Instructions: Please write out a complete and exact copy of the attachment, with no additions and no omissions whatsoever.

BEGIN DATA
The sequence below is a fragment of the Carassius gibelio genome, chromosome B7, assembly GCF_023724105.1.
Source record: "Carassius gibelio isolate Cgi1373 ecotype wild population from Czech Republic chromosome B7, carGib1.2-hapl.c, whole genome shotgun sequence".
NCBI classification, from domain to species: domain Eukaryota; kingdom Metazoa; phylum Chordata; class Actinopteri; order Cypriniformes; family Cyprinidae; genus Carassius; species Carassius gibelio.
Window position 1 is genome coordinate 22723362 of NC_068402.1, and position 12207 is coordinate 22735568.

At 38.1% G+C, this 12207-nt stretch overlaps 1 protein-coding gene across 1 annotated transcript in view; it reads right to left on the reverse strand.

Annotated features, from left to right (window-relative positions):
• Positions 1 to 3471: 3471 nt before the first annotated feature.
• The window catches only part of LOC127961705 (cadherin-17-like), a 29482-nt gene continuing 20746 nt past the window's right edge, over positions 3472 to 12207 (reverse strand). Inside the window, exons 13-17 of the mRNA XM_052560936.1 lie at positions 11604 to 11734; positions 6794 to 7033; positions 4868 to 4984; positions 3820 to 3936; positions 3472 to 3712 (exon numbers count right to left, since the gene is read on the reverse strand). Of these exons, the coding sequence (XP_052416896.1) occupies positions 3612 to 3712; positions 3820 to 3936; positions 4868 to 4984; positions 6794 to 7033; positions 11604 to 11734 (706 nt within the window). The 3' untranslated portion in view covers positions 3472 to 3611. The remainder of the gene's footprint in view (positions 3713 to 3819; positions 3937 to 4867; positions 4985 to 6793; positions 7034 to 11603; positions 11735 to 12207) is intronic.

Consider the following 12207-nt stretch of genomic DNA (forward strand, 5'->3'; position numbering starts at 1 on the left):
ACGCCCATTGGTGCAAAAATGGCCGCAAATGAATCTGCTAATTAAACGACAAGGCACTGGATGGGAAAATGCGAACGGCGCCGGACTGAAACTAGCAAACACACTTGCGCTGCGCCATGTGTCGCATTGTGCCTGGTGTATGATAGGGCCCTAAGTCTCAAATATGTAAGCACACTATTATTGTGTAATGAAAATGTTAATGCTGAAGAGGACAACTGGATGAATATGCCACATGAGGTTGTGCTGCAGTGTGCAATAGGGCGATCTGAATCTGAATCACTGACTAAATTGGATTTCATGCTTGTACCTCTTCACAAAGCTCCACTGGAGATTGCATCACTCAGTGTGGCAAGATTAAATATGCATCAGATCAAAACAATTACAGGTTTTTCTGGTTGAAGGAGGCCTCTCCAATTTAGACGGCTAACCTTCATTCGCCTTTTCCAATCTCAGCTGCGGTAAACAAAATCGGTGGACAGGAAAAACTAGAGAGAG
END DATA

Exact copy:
The sequence below is a fragment of the Carassius gibelio genome, chromosome B7, assembly GCF_023724105.1.
Source record: "Carassius gibelio isolate Cgi1373 ecotype wild population from Czech Republic chromosome B7, carGib1.2-hapl.c, whole genome shotgun sequence".
NCBI classification, from domain to species: domain Eukaryota; kingdom Metazoa; phylum Chordata; class Actinopteri; order Cypriniformes; family Cyprinidae; genus Carassius; species Carassius gibelio.
Window position 1 is genome coordinate 22723362 of NC_068402.1, and position 12207 is coordinate 22735568.

At 38.1% G+C, this 12207-nt stretch overlaps 1 protein-coding gene across 1 annotated transcript in view; it reads right to left on the reverse strand.

Annotated features, from left to right (window-relative positions):
• Positions 1 to 3471: 3471 nt before the first annotated feature.
• The window catches only part of LOC127961705 (cadherin-17-like), a 29482-nt gene continuing 20746 nt past the window's right edge, over positions 3472 to 12207 (reverse strand). Inside the window, exons 13-17 of the mRNA XM_052560936.1 lie at positions 11604 to 11734; positions 6794 to 7033; positions 4868 to 4984; positions 3820 to 3936; positions 3472 to 3712 (exon numbers count right to left, since the gene is read on the reverse strand). Of these exons, the coding sequence (XP_052416896.1) occupies positions 3612 to 3712; positions 3820 to 3936; positions 4868 to 4984; positions 6794 to 7033; positions 11604 to 11734 (706 nt within the window). The 3' untranslated portion in view covers positions 3472 to 3611. The remainder of the gene's footprint in view (positions 3713 to 3819; positions 3937 to 4867; positions 4985 to 6793; positions 7034 to 11603; positions 11735 to 12207) is intronic.

Consider the following 12207-nt stretch of genomic DNA (forward strand, 5'->3'; position numbering starts at 1 on the left):
ACGCCCATTGGTGCAAAAATGGCCGCAAATGAATCTGCTAATTAAACGACAAGGCACTGGATGGGAAAATGCGAACGGCGCCGGACTGAAACTAGCAAACACACTTGCGCTGCGCCATGTGTCGCATTGTGCCTGGTGTATGATAGGGCCCTAAGTCTCAAATATGTAAGCACACTATTATTGTGTAATGAAAATGTTAATGCTGAAGAGGACAACTGGATGAATATGCCACATGAGGTTGTGCTGCAGTGTGCAATAGGGCGATCTGAATCTGAATCACTGACTAAATTGGATTTCATGCTTGTACCTCTTCACAAAGCTCCACTGGAGATTGCATCACTCAGTGTGGCAAGATTAAATATGCATCAGATCAAAACAATTACAGGTTTTTCTGGTTGAAGGAGGCCTCTCCAATTTAGACGGCTAACCTTCATTCGCCTTTTCCAATCTCAGCTGCGGTAAACAAAATCGGTGGACAGGAAAAACTAGAGAGAG